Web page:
And walk I did for the most part, because traffic in DC was not moving.  Getting across the river to Virginia was nuts.  At one point while walking I actually passed Past National Commander Ray Smith.  Thinking that once they got clear of the immediate vicinity it might clear up, I took him up on his offer of a ride.  It gave me some rest from walking, but I realized after a little bit that foot traffic was still passing us.

So, I got out and walked.  All told it took me about 12 hours and by the time I got there they had shut the facility and all air traffic down anyway.  So it was a bit of a moot walk.

Little did I know then that I would end up getting out of the Guard, and then two years later would rejoin the exact same unit and deploy to Afghanistan.  

A person born on 9-11 would be eligible for enlistment now.  

Posted in the burner | 2 comments
 
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I was at my desk, when a co-worker who had the news on the computer said “A small plane hit the World Trade Center.” I had flown a small plane around the Trade Center the previous June, in VFR. It was a Cessna Skyhawk 172. 9/11 was VFR all the way. I said
“ No way.” I remembered the 1993 attack. I said “Terrorist attack. Must be.” The boss had left early, and caught the last PATH train out of WTC for a deal in New Jersey. He didn’t get back to Manhattan for three days; he stayed with his Mom in Morristown, until he could get back. My wife and I went to the Red Cross on 9/11 in the afternoon, to give blood, but they told us they didn’t need it. That told us how bad it was. Our Church had a volunteer team there the next night, at St Paul’s chapel, helping the recovery teams. My wife cooked, and I handed out the first aid supplies and boots that came from all over the East Coast. Who could ever forget that day.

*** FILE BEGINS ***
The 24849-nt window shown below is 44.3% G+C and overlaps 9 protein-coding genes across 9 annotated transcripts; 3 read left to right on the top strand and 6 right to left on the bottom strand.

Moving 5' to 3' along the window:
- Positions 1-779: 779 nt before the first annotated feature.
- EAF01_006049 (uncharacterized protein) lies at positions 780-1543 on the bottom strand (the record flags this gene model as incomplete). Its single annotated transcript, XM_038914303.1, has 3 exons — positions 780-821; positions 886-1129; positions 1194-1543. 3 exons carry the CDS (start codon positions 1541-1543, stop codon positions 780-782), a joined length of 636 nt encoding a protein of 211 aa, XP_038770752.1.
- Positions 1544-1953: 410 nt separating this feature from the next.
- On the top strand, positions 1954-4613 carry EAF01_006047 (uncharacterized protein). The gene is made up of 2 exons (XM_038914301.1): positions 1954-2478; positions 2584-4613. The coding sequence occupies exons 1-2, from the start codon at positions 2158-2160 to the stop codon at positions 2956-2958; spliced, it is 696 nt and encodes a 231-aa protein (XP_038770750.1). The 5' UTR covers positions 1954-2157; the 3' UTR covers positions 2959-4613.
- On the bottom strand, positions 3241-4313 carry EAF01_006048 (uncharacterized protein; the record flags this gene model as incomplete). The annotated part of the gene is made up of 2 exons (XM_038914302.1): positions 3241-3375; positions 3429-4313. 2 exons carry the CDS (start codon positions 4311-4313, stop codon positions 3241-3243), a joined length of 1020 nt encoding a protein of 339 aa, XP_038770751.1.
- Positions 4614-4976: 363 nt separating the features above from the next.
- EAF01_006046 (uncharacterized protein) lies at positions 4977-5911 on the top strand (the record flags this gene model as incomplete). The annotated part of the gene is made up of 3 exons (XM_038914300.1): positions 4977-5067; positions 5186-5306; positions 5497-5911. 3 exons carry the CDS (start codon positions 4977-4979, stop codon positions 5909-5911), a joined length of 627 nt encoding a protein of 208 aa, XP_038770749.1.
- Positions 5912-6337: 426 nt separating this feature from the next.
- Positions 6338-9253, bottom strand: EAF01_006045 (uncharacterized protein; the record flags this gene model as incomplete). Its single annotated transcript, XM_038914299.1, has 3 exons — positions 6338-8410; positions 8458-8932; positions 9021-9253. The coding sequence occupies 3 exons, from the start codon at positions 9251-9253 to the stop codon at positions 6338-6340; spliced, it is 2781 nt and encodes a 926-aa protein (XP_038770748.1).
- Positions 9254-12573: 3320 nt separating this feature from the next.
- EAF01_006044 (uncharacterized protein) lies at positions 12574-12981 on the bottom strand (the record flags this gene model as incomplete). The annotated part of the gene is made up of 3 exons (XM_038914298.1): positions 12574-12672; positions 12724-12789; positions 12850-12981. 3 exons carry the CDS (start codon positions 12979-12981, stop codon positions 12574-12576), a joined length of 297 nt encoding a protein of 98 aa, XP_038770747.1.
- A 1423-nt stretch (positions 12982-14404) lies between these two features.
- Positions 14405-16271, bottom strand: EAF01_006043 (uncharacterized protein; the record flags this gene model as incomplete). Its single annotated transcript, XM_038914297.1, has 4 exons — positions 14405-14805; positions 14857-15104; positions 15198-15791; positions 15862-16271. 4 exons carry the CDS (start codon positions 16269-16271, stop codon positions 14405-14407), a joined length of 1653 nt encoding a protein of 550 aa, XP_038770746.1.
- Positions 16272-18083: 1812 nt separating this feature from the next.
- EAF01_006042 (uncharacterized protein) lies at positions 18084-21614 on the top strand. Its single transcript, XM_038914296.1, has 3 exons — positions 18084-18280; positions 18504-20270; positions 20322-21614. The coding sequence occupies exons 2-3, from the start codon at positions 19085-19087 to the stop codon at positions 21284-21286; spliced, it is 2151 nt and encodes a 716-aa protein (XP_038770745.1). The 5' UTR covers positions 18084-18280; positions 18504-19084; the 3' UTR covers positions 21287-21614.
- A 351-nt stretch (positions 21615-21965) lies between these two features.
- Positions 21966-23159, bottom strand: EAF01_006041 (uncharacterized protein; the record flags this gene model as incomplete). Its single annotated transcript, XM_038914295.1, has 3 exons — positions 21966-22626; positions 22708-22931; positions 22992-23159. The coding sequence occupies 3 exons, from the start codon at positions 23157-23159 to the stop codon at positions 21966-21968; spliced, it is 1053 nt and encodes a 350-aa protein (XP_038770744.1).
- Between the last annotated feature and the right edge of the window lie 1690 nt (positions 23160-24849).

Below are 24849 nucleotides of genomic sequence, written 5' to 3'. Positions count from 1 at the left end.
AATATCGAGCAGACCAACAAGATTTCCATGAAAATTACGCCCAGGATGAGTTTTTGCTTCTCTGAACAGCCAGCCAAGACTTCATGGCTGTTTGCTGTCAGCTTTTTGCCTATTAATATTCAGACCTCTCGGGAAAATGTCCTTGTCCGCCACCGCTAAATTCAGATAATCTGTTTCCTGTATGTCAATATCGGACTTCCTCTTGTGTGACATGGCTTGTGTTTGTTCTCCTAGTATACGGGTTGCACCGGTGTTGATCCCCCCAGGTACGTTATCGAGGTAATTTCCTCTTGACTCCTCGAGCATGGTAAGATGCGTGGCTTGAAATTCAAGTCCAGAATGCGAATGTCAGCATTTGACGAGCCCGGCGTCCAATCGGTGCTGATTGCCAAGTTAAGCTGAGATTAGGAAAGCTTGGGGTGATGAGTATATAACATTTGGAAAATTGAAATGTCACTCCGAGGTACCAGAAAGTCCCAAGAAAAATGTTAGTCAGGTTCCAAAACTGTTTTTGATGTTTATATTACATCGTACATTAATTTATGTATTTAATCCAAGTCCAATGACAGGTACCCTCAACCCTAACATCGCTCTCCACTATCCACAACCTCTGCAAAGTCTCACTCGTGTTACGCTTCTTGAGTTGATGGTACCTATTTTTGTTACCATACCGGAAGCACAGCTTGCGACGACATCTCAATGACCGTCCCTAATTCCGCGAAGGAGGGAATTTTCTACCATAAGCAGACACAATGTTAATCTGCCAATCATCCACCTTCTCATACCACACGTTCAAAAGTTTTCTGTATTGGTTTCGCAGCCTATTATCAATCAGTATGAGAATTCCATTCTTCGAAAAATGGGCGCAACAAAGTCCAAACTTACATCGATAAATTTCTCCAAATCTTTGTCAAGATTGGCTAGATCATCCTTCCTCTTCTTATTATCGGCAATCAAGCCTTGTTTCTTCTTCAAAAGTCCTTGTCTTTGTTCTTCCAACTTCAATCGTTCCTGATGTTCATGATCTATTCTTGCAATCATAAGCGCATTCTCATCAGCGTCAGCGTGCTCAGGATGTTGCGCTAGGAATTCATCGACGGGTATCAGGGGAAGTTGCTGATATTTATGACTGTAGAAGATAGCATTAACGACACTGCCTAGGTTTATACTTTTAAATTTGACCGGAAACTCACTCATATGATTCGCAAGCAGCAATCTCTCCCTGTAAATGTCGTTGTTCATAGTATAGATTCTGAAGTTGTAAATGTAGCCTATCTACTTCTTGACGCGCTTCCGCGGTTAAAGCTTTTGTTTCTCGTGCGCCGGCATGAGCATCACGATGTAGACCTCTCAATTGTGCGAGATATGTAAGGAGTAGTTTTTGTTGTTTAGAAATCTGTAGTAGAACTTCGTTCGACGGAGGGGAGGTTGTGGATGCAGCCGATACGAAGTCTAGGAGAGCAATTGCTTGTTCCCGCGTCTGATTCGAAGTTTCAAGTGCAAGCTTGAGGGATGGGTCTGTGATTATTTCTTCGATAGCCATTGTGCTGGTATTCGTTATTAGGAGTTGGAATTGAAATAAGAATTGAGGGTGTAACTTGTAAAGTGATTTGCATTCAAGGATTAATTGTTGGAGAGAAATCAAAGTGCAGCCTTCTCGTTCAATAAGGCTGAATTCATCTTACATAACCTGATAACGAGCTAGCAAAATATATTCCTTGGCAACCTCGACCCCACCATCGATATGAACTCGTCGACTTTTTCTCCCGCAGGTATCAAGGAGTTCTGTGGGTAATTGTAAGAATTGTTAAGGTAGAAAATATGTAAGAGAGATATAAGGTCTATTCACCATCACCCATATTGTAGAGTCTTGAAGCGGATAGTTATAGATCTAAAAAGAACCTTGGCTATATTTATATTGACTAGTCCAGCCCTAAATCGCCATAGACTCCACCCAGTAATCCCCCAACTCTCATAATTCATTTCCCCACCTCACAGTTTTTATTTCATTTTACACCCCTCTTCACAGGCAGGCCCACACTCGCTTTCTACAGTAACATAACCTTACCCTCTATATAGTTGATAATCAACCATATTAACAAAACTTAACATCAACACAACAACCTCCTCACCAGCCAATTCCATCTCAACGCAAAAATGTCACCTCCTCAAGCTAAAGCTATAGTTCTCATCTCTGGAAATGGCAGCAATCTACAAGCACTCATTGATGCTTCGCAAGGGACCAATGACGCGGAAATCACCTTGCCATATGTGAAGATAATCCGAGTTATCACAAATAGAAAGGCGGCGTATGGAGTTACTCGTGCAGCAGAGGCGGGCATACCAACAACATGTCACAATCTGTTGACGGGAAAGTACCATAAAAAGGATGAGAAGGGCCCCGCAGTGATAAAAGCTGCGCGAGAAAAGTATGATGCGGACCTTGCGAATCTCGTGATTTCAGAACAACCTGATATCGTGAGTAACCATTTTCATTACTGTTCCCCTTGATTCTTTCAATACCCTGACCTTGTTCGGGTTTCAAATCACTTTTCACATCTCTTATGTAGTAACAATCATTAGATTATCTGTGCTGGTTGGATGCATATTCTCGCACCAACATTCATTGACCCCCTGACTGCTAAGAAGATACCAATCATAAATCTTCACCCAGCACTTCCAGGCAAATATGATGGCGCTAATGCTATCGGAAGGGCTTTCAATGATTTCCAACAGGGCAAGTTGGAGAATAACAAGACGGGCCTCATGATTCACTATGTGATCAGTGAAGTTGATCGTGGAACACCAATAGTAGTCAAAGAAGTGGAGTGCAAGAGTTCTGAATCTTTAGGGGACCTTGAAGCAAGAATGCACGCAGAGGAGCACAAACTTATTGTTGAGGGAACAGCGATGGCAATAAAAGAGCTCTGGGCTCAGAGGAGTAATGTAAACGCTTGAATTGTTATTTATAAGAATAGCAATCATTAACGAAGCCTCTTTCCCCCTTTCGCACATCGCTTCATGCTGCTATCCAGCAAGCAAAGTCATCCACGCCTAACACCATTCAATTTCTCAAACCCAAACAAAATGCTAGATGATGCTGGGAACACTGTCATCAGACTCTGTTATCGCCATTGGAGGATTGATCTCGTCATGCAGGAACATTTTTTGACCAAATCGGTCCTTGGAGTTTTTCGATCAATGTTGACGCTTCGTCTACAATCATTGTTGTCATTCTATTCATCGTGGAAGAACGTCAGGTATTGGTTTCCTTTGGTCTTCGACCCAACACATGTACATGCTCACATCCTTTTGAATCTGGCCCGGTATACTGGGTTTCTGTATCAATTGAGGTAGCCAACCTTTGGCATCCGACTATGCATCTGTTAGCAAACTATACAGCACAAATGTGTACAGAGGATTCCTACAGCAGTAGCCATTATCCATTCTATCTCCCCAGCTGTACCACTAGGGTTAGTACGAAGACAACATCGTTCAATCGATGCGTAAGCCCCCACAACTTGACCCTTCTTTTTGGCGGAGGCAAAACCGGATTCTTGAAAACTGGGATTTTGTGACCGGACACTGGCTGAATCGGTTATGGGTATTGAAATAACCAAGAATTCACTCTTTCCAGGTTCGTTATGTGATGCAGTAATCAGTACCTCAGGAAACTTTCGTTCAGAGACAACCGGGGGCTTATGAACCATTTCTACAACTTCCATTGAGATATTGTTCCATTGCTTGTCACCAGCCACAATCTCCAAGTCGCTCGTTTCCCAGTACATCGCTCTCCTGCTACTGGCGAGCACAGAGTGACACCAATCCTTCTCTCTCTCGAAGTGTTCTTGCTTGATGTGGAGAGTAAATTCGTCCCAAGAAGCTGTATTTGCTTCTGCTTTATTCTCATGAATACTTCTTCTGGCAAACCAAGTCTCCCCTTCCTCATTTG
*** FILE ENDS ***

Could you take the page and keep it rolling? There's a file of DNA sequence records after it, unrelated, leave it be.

I was at my desk, when a co-worker who had the news on the computer said “A small plane hit the World Trade Center.” I had flown a small plane around the Trade Center the previous June, in VFR. It was a Cessna Skyhawk 172. 9/11 was VFR all the way. I said
“ No way.” I remembered the 1993 attack. I said “Terrorist attack. Must be.” The boss had left early, and caught the last PATH train out of WTC for a deal in New Jersey. He didn’t get back to Manhattan for three days; he stayed with his Mom in Morristown, until he could get back. My wife and I went to the Red Cross on 9/11 in the afternoon, to give blood, but they told us they didn’t need it. That told us how bad it was. Our Church had a volunteer team there the next night, at St Paul’s chapel, helping the recovery teams. My wife cooked, and I handed out the first aid supplies and boots that came from all over the East Coast. Who could ever forget that day. Incidentally, I belong to New York Post 2001, 9/11 Memorial.

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News from the World of Military and Veterans Issues. Iraq and A-Stan in parenthesis reflects that the author is currently deployed to that theater.